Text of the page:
Actually, New York Will Not Be Getting a Branch of The Andy Warhol Museum

This is now a building that will never be built. (Courtesy Essex Crossing)

This is now a building that will never be built. (Courtesy Essex Crossing)

Sorry, fans of Warhol, and anyone who was trying to make bank off a flashy new museum coming to a gentrifying neighborhood. Nearly two years after announcing its plans to erect an outpost at Essex Crossing, the massive development that’s set to take over a few vacant lots on the Lower East Side, Warhol Museum director Eric Shiner said the Warhol Museum’s expansion to New York has been abruptly canceled. He was pretty vague about why plans for a 10,000-square-foot institution just disappeared.

““The Andy Warhol Museum, which had been exploring its participation in the Essex Crossing development in lower Manhattan, has determined that it will not proceed with the project,” he said in a statement. “Despite the efforts of both the museum and the developers, an internal study of business and other operational considerations led the museum to this decision.”

Mr. Shiner spilled the beans about the failed branch to the Pittsburgh Post-Gazette March 20, but because it takes news a week to travel from the dead steel town of Pittsburgh to the shiny tomorrowland of Manhattan, the art world just started to pick up the item today. So yeah, missed that one. Sorry, I’m not in the habit of reading Pittsburgh newspapers every morning. Don’t care about the score of the Penguins game or whatever’s fit to print over there.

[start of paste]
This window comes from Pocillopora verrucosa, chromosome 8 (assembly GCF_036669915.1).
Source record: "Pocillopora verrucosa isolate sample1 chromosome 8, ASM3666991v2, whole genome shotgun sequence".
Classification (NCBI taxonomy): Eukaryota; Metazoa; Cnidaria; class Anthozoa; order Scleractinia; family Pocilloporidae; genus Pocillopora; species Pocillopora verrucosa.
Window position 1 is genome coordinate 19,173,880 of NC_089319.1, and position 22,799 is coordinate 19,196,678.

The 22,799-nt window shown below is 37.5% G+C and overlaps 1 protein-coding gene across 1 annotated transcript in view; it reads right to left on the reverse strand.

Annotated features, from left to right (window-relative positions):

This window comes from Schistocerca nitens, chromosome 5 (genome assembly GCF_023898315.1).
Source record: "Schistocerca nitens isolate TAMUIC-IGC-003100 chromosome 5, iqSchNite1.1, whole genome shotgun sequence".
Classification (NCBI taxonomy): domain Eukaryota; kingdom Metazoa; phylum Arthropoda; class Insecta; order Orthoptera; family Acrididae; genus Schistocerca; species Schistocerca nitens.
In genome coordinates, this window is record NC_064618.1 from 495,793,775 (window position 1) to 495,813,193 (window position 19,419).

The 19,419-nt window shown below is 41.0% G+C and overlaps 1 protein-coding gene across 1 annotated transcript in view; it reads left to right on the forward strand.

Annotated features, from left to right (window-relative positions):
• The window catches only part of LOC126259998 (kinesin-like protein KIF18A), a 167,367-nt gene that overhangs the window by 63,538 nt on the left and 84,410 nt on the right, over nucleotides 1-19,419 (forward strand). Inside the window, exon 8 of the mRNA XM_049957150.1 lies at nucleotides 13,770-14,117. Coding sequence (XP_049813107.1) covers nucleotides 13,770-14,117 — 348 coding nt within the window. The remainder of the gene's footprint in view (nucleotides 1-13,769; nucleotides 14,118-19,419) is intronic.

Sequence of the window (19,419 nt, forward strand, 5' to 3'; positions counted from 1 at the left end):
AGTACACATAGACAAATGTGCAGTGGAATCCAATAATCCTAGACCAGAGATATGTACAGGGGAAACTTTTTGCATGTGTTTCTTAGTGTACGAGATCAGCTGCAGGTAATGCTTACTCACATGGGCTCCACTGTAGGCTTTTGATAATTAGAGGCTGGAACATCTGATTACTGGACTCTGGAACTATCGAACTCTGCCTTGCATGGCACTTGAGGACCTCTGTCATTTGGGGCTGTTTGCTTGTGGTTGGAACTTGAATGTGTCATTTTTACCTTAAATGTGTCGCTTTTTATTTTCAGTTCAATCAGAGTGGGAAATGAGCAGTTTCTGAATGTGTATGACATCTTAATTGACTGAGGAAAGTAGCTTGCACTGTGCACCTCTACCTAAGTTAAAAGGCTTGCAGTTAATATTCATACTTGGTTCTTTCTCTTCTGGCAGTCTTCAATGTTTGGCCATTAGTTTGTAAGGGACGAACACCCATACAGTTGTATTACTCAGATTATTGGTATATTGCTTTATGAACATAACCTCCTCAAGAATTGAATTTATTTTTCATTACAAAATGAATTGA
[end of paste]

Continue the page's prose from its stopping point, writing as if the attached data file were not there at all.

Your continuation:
All this is strange, because the museum’s director has given every indication that this was totally still happening. At a dinner in Miami in December, he told a colleague that plans were “taking off,” and discussed the museum in such a rapturous way, he inspired a headline that talked about “a Bilbao on the Bowery.” But it was not “taking off”—it was, in fact, crash landing.

And overall, it’s kind of a bummer, mostly because the plans were a legitimate factor in the shift of the gallery scene to the Lower East Side. Dealers would often cite the impending branch when discussing why they opened an east side outpost. But, ultimately, the museum would have been pretty disconnected from the small scrappy galleries surrounding it. Perhaps it would have stolen their thunder. I guess we’ll never know.

Actually, New York Will <em>Not</em> Be Getting a Branch of The Andy Warhol Museum